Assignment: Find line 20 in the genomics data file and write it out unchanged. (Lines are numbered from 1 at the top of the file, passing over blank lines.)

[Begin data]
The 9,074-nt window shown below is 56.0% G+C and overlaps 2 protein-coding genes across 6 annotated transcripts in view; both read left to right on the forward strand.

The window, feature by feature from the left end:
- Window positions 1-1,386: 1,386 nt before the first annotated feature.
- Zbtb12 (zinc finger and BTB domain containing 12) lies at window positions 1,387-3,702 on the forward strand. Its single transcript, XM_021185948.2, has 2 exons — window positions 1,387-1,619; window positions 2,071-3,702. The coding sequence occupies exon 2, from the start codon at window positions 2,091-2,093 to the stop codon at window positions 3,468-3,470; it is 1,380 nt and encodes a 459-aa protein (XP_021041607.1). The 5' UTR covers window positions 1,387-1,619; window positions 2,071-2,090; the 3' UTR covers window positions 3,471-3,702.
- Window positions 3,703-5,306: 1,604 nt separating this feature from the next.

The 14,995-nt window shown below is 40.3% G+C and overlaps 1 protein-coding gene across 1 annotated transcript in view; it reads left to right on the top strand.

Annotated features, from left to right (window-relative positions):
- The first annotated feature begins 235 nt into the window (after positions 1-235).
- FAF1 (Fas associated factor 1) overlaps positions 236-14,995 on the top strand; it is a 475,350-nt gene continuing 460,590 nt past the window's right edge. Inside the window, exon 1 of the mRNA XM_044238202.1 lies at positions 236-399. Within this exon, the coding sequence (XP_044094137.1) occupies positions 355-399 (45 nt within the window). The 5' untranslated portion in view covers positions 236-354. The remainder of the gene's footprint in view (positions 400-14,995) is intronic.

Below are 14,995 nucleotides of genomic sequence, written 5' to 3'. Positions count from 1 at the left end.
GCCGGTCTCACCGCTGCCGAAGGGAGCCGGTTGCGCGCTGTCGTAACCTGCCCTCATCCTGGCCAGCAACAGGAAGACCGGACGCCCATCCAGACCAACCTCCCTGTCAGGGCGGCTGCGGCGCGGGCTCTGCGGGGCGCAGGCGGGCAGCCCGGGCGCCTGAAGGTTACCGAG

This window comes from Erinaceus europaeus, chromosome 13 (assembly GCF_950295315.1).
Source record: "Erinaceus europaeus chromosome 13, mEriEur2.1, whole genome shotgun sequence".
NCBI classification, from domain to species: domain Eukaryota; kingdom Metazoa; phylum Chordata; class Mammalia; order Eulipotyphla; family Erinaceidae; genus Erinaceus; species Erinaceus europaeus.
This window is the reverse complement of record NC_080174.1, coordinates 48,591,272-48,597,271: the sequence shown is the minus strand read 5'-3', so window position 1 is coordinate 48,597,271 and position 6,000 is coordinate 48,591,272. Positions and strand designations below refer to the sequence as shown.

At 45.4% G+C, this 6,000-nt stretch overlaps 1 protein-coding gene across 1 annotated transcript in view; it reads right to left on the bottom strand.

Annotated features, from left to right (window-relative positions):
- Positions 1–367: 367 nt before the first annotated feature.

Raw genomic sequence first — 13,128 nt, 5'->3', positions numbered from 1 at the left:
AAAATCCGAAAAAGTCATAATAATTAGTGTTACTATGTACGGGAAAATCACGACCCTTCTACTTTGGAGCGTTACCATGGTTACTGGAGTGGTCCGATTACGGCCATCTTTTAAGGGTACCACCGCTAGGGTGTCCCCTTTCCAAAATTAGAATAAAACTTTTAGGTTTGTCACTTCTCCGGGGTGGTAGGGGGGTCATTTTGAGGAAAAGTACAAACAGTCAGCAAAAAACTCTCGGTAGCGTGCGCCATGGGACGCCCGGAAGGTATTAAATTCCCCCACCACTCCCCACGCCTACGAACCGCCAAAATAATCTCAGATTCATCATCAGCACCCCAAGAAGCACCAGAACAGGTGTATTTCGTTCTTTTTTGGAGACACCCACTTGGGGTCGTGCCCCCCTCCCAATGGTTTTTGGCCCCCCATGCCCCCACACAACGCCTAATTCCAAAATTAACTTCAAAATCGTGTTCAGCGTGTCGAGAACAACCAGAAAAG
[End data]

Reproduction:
AAAATCCGAAAAAGTCATAATAATTAGTGTTACTATGTACGGGAAAATCACGACCCTTCTACTTTGGAGCGTTACCATGGTTACTGGAGTGGTCCGATTACGGCCATCTTTTAAGGGTACCACCGCTAGGGTGTCCCCTTTCCAAAATTAGAATAAAACTTTTAGGTTTGTCACTTCTCCGGGGTGGTAGGGGGGTCATTTTGAGGAAAAGTACAAACAGTCAGCAAAAAACTCTCGGTAGCGTGCGCCATGGGACGCCCGGAAGGTATTAAATTCCCCCACCACTCCCCACGCCTACGAACCGCCAAAATAATCTCAGATTCATCATCAGCACCCCAAGAAGCACCAGAACAGGTGTATTTCGTTCTTTTTTGGAGACACCCACTTGGGGTCGTGCCCCCCTCCCAATGGTTTTTGGCCCCCCATGCCCCCACACAACGCCTAATTCCAAAATTAACTTCAAAATCGTGTTCAGCGTGTCGAGAACAACCAGAAAAG